host statement scope rules (ISC DHCP 3.0.5b1)

David W. Hankins David_Hankins at
Fri Jul 28 15:38:29 UTC 2006

On Fri, Jul 28, 2006 at 10:56:37AM +0200, Phil Pennock wrote:
> On 2006-07-27 at 15:30 -0700, David W. Hankins wrote:
> > 			Changes since 3.0.4
> > 
> > - A warning that host statements declared within subnet or shared-network
> >   scopes are actually global has been added.
> Whilst the host statement is matched at a global level, aren't
> attributes such as lease time values inherited based upon syntactic
> scope rather than address/netblock matching rules?

No, that's not correct.

A host {} record declared within a subnet {} clause acts no
different from the same record, the same syntax, the same
letters, being declared in the global (or another subnet's)

That there was ever any association between host records and
the specific location they appear in a configuration file is
the myth this warning seeks to absolve.

> We have generated configs which use host statements inside subnet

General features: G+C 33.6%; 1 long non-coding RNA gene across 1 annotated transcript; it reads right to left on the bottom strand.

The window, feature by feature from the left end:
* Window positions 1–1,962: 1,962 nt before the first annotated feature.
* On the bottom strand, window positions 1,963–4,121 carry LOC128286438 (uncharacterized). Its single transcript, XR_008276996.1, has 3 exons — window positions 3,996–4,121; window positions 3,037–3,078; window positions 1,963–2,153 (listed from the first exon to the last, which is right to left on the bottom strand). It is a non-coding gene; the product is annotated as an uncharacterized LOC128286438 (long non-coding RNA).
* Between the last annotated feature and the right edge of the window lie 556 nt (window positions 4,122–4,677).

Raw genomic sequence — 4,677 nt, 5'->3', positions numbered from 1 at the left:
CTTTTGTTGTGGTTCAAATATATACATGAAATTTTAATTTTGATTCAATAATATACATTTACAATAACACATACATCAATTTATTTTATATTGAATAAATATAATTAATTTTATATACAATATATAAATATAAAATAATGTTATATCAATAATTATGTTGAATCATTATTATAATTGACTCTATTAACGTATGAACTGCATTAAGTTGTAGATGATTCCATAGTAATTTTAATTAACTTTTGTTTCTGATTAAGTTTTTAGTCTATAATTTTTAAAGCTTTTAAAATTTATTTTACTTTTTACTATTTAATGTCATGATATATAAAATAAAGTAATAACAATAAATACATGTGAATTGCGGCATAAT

> scopes, knowing full well that the host statements are matched globally
> but wanting to be able to inherit values based upon which relay server
> sent data to us.

You've got this backwards.  The host records are found that match
the subnet (fixed-address clauses that lie within the subnet

So the subnet is found (and used) long before a host record is even
looked for.

> If ISC's dhcpd is inheriting values based upon address matching, then
> can someone please state if this has always been the case and, if not,
> which version introduced it?

As far as I'm aware, it has always been the case in 3.0.x.  I
think the behaviour is new in 3.0, that is I think 2.0 behaved
differently.  But I'm not an expert on 2.0, I just vaguely recall
hearing something about it.

In truth, non-global host records should probably never have been
legal syntax.  It's less troublesome to produce a warning than to
make the syntax illegal now that it's fairly common practice.

David W. Hankins	"If you don't do it right the first time,
Software Engineer		you'll just have to do it again."
Internet Systems Consortium, Inc.	-- Jack T. Hankins

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